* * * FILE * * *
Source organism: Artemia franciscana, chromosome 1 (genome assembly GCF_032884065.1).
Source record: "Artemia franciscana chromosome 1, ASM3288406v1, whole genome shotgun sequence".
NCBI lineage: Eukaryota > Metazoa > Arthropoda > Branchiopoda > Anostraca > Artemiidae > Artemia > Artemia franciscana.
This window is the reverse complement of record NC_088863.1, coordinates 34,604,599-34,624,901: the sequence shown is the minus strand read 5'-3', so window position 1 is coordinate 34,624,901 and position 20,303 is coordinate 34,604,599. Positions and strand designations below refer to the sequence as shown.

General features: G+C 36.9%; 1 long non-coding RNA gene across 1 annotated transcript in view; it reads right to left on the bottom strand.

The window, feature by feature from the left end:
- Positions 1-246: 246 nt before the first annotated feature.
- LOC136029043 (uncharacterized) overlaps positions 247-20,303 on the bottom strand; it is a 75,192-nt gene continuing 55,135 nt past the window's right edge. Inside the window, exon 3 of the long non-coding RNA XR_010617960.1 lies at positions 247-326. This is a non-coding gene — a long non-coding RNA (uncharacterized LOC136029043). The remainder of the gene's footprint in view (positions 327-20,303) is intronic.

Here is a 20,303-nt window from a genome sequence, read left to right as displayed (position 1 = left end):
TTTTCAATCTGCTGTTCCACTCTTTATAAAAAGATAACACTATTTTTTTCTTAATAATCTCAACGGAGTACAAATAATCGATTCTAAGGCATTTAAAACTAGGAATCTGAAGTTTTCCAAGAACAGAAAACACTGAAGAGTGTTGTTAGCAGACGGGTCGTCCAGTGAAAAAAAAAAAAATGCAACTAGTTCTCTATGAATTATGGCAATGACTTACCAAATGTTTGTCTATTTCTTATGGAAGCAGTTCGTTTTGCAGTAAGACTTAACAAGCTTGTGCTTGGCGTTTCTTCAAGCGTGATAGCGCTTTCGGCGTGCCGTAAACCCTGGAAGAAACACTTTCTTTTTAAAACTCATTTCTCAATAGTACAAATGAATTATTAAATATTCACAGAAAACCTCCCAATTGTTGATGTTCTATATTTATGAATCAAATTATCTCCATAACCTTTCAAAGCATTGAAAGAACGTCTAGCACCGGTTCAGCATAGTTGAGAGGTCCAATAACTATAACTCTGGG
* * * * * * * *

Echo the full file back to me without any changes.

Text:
Source organism: Artemia franciscana, chromosome 1 (genome assembly GCF_032884065.1).
Source record: "Artemia franciscana chromosome 1, ASM3288406v1, whole genome shotgun sequence".
NCBI lineage: Eukaryota > Metazoa > Arthropoda > Branchiopoda > Anostraca > Artemiidae > Artemia > Artemia franciscana.
This window is the reverse complement of record NC_088863.1, coordinates 34,604,599-34,624,901: the sequence shown is the minus strand read 5'-3', so window position 1 is coordinate 34,624,901 and position 20,303 is coordinate 34,604,599. Positions and strand designations below refer to the sequence as shown.

General features: G+C 36.9%; 1 long non-coding RNA gene across 1 annotated transcript in view; it reads right to left on the bottom strand.

The window, feature by feature from the left end:
- Positions 1-246: 246 nt before the first annotated feature.
- LOC136029043 (uncharacterized) overlaps positions 247-20,303 on the bottom strand; it is a 75,192-nt gene continuing 55,135 nt past the window's right edge. Inside the window, exon 3 of the long non-coding RNA XR_010617960.1 lies at positions 247-326. This is a non-coding gene — a long non-coding RNA (uncharacterized LOC136029043). The remainder of the gene's footprint in view (positions 327-20,303) is intronic.

Here is a 20,303-nt window from a genome sequence, read left to right as displayed (position 1 = left end):
TTTTCAATCTGCTGTTCCACTCTTTATAAAAAGATAACACTATTTTTTTCTTAATAATCTCAACGGAGTACAAATAATCGATTCTAAGGCATTTAAAACTAGGAATCTGAAGTTTTCCAAGAACAGAAAACACTGAAGAGTGTTGTTAGCAGACGGGTCGTCCAGTGAAAAAAAAAAAAATGCAACTAGTTCTCTATGAATTATGGCAATGACTTACCAAATGTTTGTCTATTTCTTATGGAAGCAGTTCGTTTTGCAGTAAGACTTAACAAGCTTGTGCTTGGCGTTTCTTCAAGCGTGATAGCGCTTTCGGCGTGCCGTAAACCCTGGAAGAAACACTTTCTTTTTAAAACTCATTTCTCAATAGTACAAATGAATTATTAAATATTCACAGAAAACCTCCCAATTGTTGATGTTCTATATTTATGAATCAAATTATCTCCATAACCTTTCAAAGCATTGAAAGAACGTCTAGCACCGGTTCAGCATAGTTGAGAGGTCCAATAACTATAACTCTGGG